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Oracle sales rise on database demand

Software maker meets earnings projects but applications business languishes with unit's sales down 36 percent.

Oracle reported a 16 percent rise in first-quarter profits on Tuesday, citing strong demand for its database software.

In the fiscal first quarter ended Aug. 31, Oracle posted $509 million in net income, a 16 percent jump over the same period last year. The Redwood Shores, Calif., business software maker earned 10 cents a share on $2.2 billion in revenue, lifting its earnings per share by 18 percent and its revenue by 7 percent year over year.

Oracle increased its new license revenue--a key growth metric--by 7 percent in the quarter, to $563 million, led by strong sales of the latest version of its database software, called 10g. Sales of business-management applications fell by 36 percent, to $69 million, continuing a trend of weakness in that segment for Oracle.

Oracle continues to rely on maintenance revenue, which includes product support and software updates, to boost its bottom line. The company said maintenance revenue grew by 14 percent compared to the same period last year, and now constitutes 53 percent of the company's total revenue, up from 50 percent of total revenue one year ago.

Analysts say Oracle is increasingly relying on maintenance revenue to offset a slowdown in new software license sales, which grew only 7 percent overall compared to last year.

Speaking on an analyst teleconference, Oracle executives said the company's applications division suffered from particularly weak demand in Europe and from aggressive discounting among rivals. The company is redoubling its efforts in that market, said Charles Phillips, Oracle co-president.

The company beat analyst estimates by a penny. Analysts polled by Thomson First Call expected Oracle to report a profit of 9 cents on revenue of $2.23 billion.

Oracle Chief Financial Officer Harry You issued a second-quarter forecast during the teleconference, predicting that the company would grow revenue by 3 percent to 7 percent compared with the same period last year, while new license revenue would either decline by as much as 2 percent or grow by as much as 8 percent. He said earnings per share would hit 13 cents in the second quarter, which ends Nov. 30--a 12 percent increase year over year.

Questioned about the possible decline in second-quarter new license revenue, the CFO said the company may face a number of potentially disruptive situations, including a possible "pause" in business spending due to the U.S presidential election in November, rising oil prices, compliance-work related to new accounting regulations, and the disappearance of favorable foreign exchange rates.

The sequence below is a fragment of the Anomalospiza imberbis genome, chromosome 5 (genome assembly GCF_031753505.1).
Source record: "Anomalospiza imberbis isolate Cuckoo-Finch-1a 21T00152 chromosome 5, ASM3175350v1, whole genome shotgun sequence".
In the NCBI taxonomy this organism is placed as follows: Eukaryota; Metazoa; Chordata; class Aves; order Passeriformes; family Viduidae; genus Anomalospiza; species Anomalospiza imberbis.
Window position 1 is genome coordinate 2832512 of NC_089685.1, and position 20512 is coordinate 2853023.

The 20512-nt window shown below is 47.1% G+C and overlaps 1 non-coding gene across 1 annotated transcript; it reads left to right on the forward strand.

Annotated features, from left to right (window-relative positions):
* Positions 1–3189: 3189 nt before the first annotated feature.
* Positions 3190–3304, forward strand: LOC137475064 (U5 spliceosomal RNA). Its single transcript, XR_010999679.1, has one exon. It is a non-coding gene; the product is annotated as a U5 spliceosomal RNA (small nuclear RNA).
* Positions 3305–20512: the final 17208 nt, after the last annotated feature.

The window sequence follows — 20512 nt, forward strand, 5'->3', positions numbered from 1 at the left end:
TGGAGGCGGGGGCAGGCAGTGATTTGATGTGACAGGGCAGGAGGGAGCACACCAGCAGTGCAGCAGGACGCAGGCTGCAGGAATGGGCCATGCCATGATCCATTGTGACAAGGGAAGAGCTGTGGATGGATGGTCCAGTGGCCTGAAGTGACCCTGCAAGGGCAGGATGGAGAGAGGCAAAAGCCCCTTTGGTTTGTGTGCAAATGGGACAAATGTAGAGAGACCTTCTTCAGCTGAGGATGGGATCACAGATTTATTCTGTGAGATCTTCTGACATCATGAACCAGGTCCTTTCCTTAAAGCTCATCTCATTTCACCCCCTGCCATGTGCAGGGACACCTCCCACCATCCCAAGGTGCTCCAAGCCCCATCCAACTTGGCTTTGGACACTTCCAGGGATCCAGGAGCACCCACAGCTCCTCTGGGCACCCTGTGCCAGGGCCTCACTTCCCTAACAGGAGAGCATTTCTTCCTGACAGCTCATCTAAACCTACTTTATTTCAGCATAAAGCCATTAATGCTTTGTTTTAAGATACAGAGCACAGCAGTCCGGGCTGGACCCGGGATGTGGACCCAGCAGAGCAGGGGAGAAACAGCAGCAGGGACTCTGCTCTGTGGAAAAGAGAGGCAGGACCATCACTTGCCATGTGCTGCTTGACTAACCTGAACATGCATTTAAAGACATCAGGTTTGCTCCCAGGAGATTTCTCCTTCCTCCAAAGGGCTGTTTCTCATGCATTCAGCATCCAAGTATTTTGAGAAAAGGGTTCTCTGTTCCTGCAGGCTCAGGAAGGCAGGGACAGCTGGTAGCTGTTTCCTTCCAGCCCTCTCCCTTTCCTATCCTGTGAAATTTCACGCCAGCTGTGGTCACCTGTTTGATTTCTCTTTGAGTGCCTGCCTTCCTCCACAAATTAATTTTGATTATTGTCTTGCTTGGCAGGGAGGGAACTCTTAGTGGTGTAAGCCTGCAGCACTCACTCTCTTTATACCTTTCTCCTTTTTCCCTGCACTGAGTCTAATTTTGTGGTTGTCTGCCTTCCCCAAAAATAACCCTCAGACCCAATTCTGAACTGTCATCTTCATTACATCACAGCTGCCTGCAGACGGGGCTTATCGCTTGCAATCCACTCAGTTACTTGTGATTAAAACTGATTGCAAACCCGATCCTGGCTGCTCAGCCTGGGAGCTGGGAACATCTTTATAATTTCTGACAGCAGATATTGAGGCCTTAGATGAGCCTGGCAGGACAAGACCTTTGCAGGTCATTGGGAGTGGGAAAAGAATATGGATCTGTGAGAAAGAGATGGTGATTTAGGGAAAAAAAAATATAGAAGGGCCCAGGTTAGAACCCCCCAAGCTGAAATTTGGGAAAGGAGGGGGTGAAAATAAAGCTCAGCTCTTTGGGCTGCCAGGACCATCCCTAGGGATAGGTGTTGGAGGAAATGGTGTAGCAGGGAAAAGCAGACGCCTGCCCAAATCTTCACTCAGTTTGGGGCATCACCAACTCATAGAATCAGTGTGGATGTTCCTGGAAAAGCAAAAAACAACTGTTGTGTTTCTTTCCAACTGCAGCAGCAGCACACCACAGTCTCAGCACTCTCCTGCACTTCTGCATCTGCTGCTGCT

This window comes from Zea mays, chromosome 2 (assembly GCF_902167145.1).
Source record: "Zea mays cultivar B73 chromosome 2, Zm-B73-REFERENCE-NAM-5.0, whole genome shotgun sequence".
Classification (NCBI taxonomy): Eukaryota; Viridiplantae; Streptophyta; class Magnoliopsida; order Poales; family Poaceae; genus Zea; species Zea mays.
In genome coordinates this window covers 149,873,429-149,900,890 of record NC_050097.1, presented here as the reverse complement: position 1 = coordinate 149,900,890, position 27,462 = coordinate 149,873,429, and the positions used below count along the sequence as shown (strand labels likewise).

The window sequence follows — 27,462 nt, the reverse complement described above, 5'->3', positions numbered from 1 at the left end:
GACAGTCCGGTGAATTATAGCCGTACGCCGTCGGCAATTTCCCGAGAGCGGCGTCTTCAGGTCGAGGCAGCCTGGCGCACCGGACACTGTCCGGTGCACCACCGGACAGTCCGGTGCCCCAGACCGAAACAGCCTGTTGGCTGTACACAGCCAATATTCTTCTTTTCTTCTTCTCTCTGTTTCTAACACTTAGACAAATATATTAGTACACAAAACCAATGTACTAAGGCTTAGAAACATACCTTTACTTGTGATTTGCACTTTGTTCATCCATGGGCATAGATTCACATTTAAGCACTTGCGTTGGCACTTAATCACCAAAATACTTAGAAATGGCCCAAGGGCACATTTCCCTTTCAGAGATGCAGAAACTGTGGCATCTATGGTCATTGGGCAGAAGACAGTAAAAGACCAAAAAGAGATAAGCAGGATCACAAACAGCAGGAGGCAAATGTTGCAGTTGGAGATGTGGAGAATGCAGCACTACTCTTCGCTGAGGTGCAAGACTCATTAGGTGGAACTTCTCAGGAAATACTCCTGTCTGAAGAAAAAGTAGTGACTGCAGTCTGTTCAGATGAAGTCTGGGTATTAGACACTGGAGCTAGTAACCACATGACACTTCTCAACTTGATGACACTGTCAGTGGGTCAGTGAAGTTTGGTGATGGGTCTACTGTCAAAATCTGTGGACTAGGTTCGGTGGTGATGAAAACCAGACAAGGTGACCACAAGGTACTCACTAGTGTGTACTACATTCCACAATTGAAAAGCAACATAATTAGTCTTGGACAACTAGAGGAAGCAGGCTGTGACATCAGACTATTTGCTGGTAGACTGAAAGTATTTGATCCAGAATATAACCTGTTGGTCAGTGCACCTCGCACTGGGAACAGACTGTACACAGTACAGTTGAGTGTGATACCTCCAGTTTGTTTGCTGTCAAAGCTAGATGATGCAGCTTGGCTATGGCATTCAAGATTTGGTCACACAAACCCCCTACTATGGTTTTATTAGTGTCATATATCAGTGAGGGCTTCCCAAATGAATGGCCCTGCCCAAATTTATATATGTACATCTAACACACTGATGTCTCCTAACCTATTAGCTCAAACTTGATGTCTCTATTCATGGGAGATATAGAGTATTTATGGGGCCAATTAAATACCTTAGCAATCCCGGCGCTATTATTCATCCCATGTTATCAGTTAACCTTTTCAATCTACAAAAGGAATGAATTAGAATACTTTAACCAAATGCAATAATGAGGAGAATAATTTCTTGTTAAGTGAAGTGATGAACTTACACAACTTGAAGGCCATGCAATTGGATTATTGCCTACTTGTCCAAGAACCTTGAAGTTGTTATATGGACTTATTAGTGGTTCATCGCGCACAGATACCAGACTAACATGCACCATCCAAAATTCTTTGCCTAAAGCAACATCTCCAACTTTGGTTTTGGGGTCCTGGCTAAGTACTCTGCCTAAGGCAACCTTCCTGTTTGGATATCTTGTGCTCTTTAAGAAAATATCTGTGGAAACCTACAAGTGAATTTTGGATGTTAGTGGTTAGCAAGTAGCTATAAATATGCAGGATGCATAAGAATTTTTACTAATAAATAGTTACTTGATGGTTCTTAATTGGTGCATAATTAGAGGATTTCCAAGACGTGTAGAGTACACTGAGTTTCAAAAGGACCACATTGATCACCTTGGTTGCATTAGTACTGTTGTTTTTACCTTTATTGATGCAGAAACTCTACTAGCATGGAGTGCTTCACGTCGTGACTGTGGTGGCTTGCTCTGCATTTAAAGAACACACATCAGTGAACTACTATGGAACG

Oracle chairman Jeff Henley added that information technology buyers continue to be tough customers but that things are steady.

"The economy is not changing nor worsening dramatically," Henley said on the teleconference. "Business is still decent; it's competitive. People are still cautious, but we still see real growth ahead."

Conspicuously absent from the teleconference was Oracle Chief Executive Larry Ellison, who, it was noted, would no longer take part in the company's earnings calls. Ellison is apparently delegating that task to Henley and You, who joined Oracle in July to replace Henley as CFO.

As part of Oracle's efforts to bolster its applications business, the database giant launched a hostile bid for rival PeopleSoft. The company won a victory over the Justice Department, which opposed the deal in an antitrust trial in a U.S. District Court in San Francisco.

Oracle is encouraged by last week's ruling on the antitrust charges and hopes to complete the PeopleSoft merger within a year, executives said. "We hope to begin discussions at some point with the board of PeopleSoft," Henley said.

The software maker's shares were up 38 cents over Tuesday's closing price in after-hours trading, hitting $10.93.

Wall Street firms were eagerly awaiting Oracle's earnings as signal of how the ailing business software industry is faring after a rash of disappointing financial results in July. A handful of companies, including Oracle, have continued to grow this year.

News.com's Mike Ricciuti contributed to this report.